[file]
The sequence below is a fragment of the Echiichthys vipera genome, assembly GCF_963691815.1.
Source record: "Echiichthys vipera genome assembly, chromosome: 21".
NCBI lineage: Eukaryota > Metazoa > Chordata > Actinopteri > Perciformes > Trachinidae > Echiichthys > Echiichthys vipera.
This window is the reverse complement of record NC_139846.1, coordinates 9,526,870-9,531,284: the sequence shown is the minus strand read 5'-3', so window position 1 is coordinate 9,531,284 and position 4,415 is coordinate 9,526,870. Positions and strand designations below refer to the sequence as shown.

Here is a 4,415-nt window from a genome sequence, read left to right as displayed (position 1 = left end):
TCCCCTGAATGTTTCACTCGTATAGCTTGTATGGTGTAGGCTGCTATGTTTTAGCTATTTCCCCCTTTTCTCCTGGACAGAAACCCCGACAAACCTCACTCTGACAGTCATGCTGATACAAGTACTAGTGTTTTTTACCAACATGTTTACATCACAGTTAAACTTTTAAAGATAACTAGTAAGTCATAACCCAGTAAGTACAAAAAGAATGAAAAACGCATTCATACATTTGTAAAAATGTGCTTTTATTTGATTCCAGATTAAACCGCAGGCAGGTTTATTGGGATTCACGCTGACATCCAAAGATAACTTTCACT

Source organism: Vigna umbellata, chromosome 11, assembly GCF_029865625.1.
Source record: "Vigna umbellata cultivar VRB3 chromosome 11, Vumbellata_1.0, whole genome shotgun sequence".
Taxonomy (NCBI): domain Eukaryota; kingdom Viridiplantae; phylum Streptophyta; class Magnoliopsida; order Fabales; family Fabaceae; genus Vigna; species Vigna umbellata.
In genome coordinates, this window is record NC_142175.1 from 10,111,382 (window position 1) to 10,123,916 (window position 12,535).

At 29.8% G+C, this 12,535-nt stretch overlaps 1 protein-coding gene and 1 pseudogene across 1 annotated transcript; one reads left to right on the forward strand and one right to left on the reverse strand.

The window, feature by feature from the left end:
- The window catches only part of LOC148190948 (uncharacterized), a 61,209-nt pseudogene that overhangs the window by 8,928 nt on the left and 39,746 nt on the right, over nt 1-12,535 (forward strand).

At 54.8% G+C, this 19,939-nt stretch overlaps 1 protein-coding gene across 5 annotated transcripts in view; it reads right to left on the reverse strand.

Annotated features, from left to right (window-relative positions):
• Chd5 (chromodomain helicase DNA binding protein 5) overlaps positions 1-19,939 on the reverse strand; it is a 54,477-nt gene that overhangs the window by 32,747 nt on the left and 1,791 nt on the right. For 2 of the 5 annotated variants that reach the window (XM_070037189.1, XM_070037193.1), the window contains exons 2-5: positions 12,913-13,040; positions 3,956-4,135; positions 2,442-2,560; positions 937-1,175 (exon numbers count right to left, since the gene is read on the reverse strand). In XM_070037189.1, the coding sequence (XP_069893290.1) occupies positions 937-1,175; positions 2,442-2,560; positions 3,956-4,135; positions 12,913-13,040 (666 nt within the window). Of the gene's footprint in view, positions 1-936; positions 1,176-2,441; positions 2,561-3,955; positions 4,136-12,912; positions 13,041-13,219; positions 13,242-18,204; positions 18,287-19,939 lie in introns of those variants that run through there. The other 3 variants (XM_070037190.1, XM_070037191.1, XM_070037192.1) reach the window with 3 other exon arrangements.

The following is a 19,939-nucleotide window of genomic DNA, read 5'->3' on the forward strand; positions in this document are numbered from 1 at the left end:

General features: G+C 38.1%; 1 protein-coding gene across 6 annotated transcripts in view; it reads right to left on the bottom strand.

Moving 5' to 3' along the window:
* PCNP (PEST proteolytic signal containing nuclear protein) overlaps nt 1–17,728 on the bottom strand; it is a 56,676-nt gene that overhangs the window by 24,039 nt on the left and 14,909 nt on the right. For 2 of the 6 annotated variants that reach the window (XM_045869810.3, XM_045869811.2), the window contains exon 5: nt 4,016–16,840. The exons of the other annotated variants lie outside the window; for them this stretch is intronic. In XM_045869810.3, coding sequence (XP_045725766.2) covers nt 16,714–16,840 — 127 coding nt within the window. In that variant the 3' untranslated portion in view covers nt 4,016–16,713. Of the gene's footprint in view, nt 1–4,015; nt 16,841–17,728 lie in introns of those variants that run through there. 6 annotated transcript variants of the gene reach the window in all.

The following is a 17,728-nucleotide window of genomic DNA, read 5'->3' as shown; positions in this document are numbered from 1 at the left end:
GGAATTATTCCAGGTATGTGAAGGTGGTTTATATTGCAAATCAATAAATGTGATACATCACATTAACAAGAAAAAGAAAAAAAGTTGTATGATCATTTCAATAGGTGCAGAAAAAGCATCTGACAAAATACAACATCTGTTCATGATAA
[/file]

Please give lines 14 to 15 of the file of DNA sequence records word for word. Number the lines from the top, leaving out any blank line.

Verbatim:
At 54.8% G+C, this 19,939-nt stretch overlaps 1 protein-coding gene across 5 annotated transcripts in view; it reads right to left on the reverse strand.

Annotated features, from left to right (window-relative positions):